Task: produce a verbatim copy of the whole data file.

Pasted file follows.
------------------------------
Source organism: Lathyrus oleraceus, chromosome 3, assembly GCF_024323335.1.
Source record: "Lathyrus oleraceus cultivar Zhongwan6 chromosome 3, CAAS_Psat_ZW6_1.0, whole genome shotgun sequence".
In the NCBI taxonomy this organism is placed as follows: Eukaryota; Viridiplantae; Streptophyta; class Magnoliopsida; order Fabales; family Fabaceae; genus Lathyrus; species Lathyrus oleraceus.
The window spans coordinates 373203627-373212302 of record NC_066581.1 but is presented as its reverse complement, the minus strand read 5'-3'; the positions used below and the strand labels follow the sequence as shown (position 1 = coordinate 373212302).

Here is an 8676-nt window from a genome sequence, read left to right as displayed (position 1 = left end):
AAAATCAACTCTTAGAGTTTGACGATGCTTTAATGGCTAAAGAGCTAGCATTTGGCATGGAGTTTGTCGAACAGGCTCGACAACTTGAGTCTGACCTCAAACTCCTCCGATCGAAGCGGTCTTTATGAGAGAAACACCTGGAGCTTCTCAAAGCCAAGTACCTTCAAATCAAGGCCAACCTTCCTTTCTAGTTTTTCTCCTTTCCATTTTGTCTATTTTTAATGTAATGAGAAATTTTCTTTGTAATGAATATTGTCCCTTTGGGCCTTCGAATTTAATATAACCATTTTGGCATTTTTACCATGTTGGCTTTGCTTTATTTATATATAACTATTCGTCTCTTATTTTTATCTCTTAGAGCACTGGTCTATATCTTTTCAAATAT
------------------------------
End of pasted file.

Source organism: Lathyrus oleraceus, chromosome 3, assembly GCF_024323335.1.
Source record: "Lathyrus oleraceus cultivar Zhongwan6 chromosome 3, CAAS_Psat_ZW6_1.0, whole genome shotgun sequence".
In the NCBI taxonomy this organism is placed as follows: Eukaryota; Viridiplantae; Streptophyta; class Magnoliopsida; order Fabales; family Fabaceae; genus Lathyrus; species Lathyrus oleraceus.
The window spans coordinates 373203627-373212302 of record NC_066581.1 but is presented as its reverse complement, the minus strand read 5'-3'; the positions used below and the strand labels follow the sequence as shown (position 1 = coordinate 373212302).

Here is an 8676-nt window from a genome sequence, read left to right as displayed (position 1 = left end):
AAAATCAACTCTTAGAGTTTGACGATGCTTTAATGGCTAAAGAGCTAGCATTTGGCATGGAGTTTGTCGAACAGGCTCGACAACTTGAGTCTGACCTCAAACTCCTCCGATCGAAGCGGTCTTTATGAGAGAAACACCTGGAGCTTCTCAAAGCCAAGTACCTTCAAATCAAGGCCAACCTTCCTTTCTAGTTTTTCTCCTTTCCATTTTGTCTATTTTTAATGTAATGAGAAATTTTCTTTGTAATGAATATTGTCCCTTTGGGCCTTCGAATTTAATATAACCATTTTGGCATTTTTACCATGTTGGCTTTGCTTTATTTATATATAACTATTCGTCTCTTATTTTTATCTCTTAGAGCACTGGTCTATATCTTTTCAAATAT